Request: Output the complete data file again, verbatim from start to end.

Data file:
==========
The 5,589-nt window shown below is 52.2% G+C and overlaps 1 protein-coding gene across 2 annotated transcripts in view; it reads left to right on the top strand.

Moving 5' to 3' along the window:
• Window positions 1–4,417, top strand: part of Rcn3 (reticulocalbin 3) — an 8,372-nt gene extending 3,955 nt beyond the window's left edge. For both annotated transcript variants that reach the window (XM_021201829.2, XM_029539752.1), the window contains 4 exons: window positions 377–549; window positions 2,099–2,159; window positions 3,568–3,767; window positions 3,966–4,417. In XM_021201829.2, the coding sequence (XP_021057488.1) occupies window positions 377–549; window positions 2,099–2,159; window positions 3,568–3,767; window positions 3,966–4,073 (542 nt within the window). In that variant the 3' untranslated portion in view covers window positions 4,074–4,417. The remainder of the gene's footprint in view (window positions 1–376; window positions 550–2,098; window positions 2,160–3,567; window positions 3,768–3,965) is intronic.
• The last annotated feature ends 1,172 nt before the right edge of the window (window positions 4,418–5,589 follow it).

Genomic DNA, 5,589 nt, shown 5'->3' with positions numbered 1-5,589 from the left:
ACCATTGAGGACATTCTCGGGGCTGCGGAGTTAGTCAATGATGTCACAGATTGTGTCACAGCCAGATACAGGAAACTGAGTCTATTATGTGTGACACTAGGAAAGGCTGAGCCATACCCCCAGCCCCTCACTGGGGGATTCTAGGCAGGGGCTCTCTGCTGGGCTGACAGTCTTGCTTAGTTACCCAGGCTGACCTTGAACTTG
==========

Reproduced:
The 5,589-nt window shown below is 52.2% G+C and overlaps 1 protein-coding gene across 2 annotated transcripts in view; it reads left to right on the top strand.

Moving 5' to 3' along the window:
• Window positions 1–4,417, top strand: part of Rcn3 (reticulocalbin 3) — an 8,372-nt gene extending 3,955 nt beyond the window's left edge. For both annotated transcript variants that reach the window (XM_021201829.2, XM_029539752.1), the window contains 4 exons: window positions 377–549; window positions 2,099–2,159; window positions 3,568–3,767; window positions 3,966–4,417. In XM_021201829.2, the coding sequence (XP_021057488.1) occupies window positions 377–549; window positions 2,099–2,159; window positions 3,568–3,767; window positions 3,966–4,073 (542 nt within the window). In that variant the 3' untranslated portion in view covers window positions 4,074–4,417. The remainder of the gene's footprint in view (window positions 1–376; window positions 550–2,098; window positions 2,160–3,567; window positions 3,768–3,965) is intronic.
• The last annotated feature ends 1,172 nt before the right edge of the window (window positions 4,418–5,589 follow it).

Genomic DNA, 5,589 nt, shown 5'->3' with positions numbered 1-5,589 from the left:
ACCATTGAGGACATTCTCGGGGCTGCGGAGTTAGTCAATGATGTCACAGATTGTGTCACAGCCAGATACAGGAAACTGAGTCTATTATGTGTGACACTAGGAAAGGCTGAGCCATACCCCCAGCCCCTCACTGGGGGATTCTAGGCAGGGGCTCTCTGCTGGGCTGACAGTCTTGCTTAGTTACCCAGGCTGACCTTGAACTTG